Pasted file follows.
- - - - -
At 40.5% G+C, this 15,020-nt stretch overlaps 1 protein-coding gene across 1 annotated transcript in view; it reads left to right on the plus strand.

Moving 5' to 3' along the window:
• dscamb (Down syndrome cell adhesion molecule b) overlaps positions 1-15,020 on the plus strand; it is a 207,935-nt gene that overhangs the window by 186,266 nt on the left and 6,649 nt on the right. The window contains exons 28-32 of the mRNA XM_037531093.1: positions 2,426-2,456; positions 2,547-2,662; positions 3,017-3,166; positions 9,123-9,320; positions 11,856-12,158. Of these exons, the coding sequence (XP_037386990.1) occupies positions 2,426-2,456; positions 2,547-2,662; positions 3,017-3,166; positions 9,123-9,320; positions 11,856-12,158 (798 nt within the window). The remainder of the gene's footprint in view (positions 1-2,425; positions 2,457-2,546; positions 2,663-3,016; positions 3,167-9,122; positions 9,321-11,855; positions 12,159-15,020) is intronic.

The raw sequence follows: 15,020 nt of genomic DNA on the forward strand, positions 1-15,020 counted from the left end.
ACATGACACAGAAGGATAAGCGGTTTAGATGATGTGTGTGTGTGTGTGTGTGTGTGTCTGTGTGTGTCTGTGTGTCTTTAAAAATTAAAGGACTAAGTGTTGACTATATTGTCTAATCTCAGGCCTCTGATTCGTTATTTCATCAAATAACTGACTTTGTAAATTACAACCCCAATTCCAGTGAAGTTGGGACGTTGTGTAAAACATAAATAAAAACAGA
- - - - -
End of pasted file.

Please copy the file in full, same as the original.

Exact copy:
At 40.5% G+C, this 15,020-nt stretch overlaps 1 protein-coding gene across 1 annotated transcript in view; it reads left to right on the plus strand.

Moving 5' to 3' along the window:
• dscamb (Down syndrome cell adhesion molecule b) overlaps positions 1-15,020 on the plus strand; it is a 207,935-nt gene that overhangs the window by 186,266 nt on the left and 6,649 nt on the right. The window contains exons 28-32 of the mRNA XM_037531093.1: positions 2,426-2,456; positions 2,547-2,662; positions 3,017-3,166; positions 9,123-9,320; positions 11,856-12,158. Of these exons, the coding sequence (XP_037386990.1) occupies positions 2,426-2,456; positions 2,547-2,662; positions 3,017-3,166; positions 9,123-9,320; positions 11,856-12,158 (798 nt within the window). The remainder of the gene's footprint in view (positions 1-2,425; positions 2,457-2,546; positions 2,663-3,016; positions 3,167-9,122; positions 9,321-11,855; positions 12,159-15,020) is intronic.

The raw sequence follows: 15,020 nt of genomic DNA on the forward strand, positions 1-15,020 counted from the left end.
ACATGACACAGAAGGATAAGCGGTTTAGATGATGTGTGTGTGTGTGTGTGTGTGTGTCTGTGTGTGTCTGTGTGTCTTTAAAAATTAAAGGACTAAGTGTTGACTATATTGTCTAATCTCAGGCCTCTGATTCGTTATTTCATCAAATAACTGACTTTGTAAATTACAACCCCAATTCCAGTGAAGTTGGGACGTTGTGTAAAACATAAATAAAAACAGA